EIA Evaluates Greenhouse Gas Reduction Proposal: On Thursday, January 11, the Energy Information Administration (EIA) released a report prepared in response to a request by several U.S. Senators for an analysis of a proposal that would regulate emissions of greenhouse gases through a national allowance cap-and-trade system. The report, titled “Energy Market and Economic Impacts of Reducing Greenhouse Gas Intensity with a Cap and Trade System,” found that the proposed phased auction program would reduce total greenhouse gas emissions by 562 million metric tons of carbon dioxide equivalent (MMTCO2e), or about 6 percent by 2020, and by 1,259 MMTCO2e, or about 13 percent, by 2030, as compared with the reference case in EIA’s Annual Energy Outlook 2006 (AEO2006). As energy-related carbon dioxide (CO2) accounts for 82 percent of greenhouse gas emissions in the AEO2006 reference case, the program would have several impacts in the energy sector. According to EIA, the cost of greenhouse gas allowances used for the cap-and-trade system would be passed through to consumers, raising the price of fossil fuels and providing an incentive to lower energy use and shift away from fossil fuels, particularly in the electric power sector. In order to reduce CO2 emissions, the electric power sector is expected to shift away from its historical reliance on coal generation. This drop in coal generation would mainly be replaced by an increase in nuclear and non-hydro renewable generation and to a lesser extent by natural gas. Relative to the AEO2006 reference case, natural gas generation under the new program in 2030 would be 20 percent higher as new combined-cycle plants become more attractive relative to coal plants. However, increased capital expenditures for new technologies and higher fossil-fuel prices would result in higher electricity prices. In response to higher prices, EIA projects that consumers in all sectors would reduce energy consumption and shift away from fossil fuels where possible. Total consumption for natural gas changes less than 1 percent by 2030 relative to the AEO2006 reference case, and the change mainly occurs in the electric power sector. By 2020, electric power sector natural gas consumption is projected to be about 2 percent less than the AEO2006 reference case, but by 2030 electric power natural gas consumption is expected to be 8 percent higher than in the AEO2006 reference case.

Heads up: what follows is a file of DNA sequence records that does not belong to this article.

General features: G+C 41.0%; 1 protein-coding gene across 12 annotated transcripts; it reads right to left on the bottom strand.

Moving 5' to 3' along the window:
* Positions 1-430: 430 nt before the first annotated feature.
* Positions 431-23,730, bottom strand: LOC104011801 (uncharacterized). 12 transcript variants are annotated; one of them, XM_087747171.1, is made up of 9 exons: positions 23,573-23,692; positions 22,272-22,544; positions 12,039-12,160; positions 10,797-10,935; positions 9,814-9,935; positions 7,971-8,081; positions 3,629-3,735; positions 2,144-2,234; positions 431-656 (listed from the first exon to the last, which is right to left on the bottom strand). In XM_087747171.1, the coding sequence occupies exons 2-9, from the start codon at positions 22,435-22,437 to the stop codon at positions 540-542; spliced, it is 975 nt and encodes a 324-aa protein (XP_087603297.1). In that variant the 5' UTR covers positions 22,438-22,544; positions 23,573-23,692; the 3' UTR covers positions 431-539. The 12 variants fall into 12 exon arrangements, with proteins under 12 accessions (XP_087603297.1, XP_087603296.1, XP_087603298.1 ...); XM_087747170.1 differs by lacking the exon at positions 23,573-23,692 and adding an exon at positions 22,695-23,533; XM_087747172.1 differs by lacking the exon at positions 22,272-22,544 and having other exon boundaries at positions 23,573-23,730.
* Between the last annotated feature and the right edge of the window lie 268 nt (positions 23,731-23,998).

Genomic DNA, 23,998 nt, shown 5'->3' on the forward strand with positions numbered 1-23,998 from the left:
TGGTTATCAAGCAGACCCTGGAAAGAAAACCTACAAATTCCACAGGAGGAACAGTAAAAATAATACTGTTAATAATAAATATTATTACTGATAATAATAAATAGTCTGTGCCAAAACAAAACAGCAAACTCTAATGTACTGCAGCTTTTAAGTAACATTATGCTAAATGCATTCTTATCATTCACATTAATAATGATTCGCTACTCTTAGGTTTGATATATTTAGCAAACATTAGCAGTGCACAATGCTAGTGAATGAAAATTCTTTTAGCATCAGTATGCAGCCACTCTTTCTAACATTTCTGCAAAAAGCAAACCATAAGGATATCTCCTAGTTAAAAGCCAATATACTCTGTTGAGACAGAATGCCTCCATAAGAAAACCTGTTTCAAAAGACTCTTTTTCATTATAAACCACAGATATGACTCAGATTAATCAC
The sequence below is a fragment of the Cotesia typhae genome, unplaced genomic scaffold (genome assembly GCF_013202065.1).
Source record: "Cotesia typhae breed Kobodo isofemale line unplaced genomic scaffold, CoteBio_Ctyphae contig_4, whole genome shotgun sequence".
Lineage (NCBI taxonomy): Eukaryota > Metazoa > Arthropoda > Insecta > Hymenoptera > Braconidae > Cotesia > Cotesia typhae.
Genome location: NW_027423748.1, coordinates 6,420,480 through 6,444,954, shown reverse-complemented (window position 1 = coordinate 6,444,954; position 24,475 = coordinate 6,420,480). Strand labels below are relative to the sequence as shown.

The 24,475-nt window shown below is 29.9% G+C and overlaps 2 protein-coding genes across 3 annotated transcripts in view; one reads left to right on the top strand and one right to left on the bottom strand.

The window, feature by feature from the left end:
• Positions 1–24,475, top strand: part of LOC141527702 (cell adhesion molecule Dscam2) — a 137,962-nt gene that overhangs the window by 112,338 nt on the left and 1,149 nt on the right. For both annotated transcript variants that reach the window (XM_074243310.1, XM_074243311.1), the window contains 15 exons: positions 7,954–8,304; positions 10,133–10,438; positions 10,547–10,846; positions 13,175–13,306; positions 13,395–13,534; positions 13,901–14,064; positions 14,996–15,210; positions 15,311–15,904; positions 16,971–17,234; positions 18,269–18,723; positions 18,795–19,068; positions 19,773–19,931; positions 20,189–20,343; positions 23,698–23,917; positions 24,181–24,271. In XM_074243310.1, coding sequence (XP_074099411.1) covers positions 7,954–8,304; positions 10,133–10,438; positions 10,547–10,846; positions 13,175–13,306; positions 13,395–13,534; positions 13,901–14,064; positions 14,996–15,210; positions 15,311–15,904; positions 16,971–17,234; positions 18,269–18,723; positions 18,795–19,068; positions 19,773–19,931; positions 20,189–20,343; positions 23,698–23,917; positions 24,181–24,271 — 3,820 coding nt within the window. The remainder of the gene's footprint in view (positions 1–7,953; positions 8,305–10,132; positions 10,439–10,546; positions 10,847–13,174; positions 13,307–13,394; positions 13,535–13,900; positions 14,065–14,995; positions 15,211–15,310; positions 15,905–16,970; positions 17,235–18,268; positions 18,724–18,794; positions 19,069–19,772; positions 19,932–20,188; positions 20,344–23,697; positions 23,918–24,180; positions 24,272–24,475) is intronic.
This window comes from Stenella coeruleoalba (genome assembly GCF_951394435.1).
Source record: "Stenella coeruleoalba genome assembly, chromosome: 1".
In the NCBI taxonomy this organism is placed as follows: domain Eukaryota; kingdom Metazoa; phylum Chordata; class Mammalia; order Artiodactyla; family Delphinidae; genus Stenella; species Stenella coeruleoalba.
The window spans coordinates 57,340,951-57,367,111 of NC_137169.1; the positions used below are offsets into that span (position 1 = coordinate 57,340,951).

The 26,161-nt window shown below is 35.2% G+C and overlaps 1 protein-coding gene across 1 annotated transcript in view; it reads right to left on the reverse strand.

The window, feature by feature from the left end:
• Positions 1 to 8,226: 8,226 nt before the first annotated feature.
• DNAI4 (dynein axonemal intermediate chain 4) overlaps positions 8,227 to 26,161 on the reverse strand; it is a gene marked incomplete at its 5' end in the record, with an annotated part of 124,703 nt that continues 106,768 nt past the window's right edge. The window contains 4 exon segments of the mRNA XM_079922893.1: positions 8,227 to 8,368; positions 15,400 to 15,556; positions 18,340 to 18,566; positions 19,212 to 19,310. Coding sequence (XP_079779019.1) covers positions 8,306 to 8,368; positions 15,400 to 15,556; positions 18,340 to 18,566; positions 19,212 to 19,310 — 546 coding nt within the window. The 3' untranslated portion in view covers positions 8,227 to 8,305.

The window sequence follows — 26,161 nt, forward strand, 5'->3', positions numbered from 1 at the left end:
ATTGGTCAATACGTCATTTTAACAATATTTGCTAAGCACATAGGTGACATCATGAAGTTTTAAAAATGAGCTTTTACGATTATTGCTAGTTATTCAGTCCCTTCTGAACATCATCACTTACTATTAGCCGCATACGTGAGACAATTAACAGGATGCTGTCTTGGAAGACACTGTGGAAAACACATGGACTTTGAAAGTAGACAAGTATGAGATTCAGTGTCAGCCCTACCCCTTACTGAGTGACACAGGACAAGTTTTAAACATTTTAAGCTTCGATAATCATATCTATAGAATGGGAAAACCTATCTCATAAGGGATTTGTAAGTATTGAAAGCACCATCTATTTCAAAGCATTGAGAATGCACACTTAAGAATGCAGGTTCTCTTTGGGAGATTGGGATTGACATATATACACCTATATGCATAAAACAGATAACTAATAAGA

Natural Gas Transportation Update:
<![if !supportLists]>· <![endif]>Transcontinental Gas Pipe Line Corporation (Transco) announced on Friday, January 12, that imbalance makeup nominations would not be allowed because of above-normal temperatures along the entire system. It also encouraged shippers with negative imbalances to resolve them as soon as possible and imposed a ban on excess storage injections. Transco lifted all restrictions on Wednesday when market-area temperatures returned to normal levels.
<![if !supportLists]>· <![endif]>Because of cold weather in its service area, Mississippi River Transmission Corporation declared a System Protection Warning beginning on Saturday, January 13, subject to several conditions. Shippers were encouraged to take precautions to avoid an Operational Flow Order (OFO).
<![if !supportLists]>· <![endif]>Southwest Gas Corporation took measures to avoid an OFO by issuing a notice on Friday, January 12. In anticipation of cold weather in the Las Vegas service area, the notice advised customers to limit actual takes and not exceed scheduled supplies.
<![if !supportLists]>· <![endif]>El Paso Natural Gas Company declared a systemwide Strained Operating Condition on Tuesday, January 16, with an imbalance tolerance of 10 percent. The pipeline attributed the restriction to system linepack, which was declining at an unsustainable rate, and warned of the possibility of a Critical Operating Condition if the situation does not improve.
<![if !supportLists]>· <![endif]>Repairs were completed on Friday at Questar Pipeline Company’s Greasewood Compressor Station in Rio Blanco County, Colorado, allowing 45,000 decatherms per day of capacity at a TransColorado Pipeline interconnect.
<![if !supportLists]>· <![endif]>The Cameron Meadows natural gas processing plant in southern Louisiana has been restored to full design capacity of 500 million cubic feet (MMcf) per day as of Friday, January 12. The plant was significantly damaged during Hurricane Rita in 2005, and has been operating at 300 MMcf per day since February 2006.